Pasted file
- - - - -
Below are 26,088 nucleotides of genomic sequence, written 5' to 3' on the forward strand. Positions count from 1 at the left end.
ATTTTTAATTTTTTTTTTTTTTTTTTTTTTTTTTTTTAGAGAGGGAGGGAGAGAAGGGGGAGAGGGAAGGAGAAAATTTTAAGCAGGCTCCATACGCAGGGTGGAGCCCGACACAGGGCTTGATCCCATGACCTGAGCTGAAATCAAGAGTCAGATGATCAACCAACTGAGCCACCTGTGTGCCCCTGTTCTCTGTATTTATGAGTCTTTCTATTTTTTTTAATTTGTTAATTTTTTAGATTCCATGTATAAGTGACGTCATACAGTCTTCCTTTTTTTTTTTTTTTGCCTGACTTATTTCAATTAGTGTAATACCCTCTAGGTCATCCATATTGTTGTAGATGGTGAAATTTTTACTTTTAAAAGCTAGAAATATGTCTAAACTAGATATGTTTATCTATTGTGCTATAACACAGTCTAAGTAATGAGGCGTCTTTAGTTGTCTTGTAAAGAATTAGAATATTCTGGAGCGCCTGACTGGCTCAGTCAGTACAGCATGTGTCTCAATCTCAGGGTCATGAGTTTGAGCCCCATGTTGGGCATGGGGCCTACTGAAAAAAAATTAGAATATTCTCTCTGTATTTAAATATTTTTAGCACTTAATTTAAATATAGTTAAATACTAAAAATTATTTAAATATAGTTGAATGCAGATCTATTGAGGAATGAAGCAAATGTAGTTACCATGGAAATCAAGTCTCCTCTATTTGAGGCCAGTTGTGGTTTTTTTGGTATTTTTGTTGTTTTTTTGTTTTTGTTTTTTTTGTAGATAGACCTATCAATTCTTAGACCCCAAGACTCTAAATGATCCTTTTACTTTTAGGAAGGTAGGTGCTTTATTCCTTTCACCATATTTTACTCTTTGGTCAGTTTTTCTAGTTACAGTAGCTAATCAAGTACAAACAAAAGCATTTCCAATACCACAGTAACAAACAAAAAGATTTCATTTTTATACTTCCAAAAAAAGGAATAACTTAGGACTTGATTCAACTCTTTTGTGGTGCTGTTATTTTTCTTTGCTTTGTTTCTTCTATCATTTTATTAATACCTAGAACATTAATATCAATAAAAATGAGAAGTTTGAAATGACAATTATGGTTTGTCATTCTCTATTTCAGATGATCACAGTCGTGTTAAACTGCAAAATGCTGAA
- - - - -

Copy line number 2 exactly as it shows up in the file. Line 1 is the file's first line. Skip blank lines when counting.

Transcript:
ATTTTTAATTTTTTTTTTTTTTTTTTTTTTTTTTTTTAGAGAGGGAGGGAGAGAAGGGGGAGAGGGAAGGAGAAAATTTTAAGCAGGCTCCATACGCAGGGTGGAGCCCGACACAGGGCTTGATCCCATGACCTGAGCTGAAATCAAGAGTCAGATGATCAACCAACTGAGCCACCTGTGTGCCCCTGTTCTCTGTATTTATGAGTCTTTCTATTTTTTTTAATTTGTTAATTTTTTAGATTCCATGTATAAGTGACGTCATACAGTCTTCCTTTTTTTTTTTTTTTGCCTGACTTATTTCAATTAGTGTAATACCCTCTAGGTCATCCATATTGTTGTAGATGGTGAAATTTTTACTTTTAAAAGCTAGAAATATGTCTAAACTAGATATGTTTATCTATTGTGCTATAACACAGTCTAAGTAATGAGGCGTCTTTAGTTGTCTTGTAAAGAATTAGAATATTCTGGAGCGCCTGACTGGCTCAGTCAGTACAGCATGTGTCTCAATCTCAGGGTCATGAGTTTGAGCCCCATGTTGGGCATGGGGCCTACTGAAAAAAAATTAGAATATTCTCTCTGTATTTAAATATTTTTAGCACTTAATTTAAATATAGTTAAATACTAAAAATTATTTAAATATAGTTGAATGCAGATCTATTGAGGAATGAAGCAAATGTAGTTACCATGGAAATCAAGTCTCCTCTATTTGAGGCCAGTTGTGGTTTTTTTGGTATTTTTGTTGTTTTTTTGTTTTTGTTTTTTTTGTAGATAGACCTATCAATTCTTAGACCCCAAGACTCTAAATGATCCTTTTACTTTTAGGAAGGTAGGTGCTTTATTCCTTTCACCATATTTTACTCTTTGGTCAGTTTTTCTAGTTACAGTAGCTAATCAAGTACAAACAAAAGCATTTCCAATACCACAGTAACAAACAAAAAGATTTCATTTTTATACTTCCAAAAAAAGGAATAACTTAGGACTTGATTCAACTCTTTTGTGGTGCTGTTATTTTTCTTTGCTTTGTTTCTTCTATCATTTTATTAATACCTAGAACATTAATATCAATAAAAATGAGAAGTTTGAAATGACAATTATGGTTTGTCATTCTCTATTTCAGATGATCACAGTCGTGTTAAACTGCAAAATGCTGAA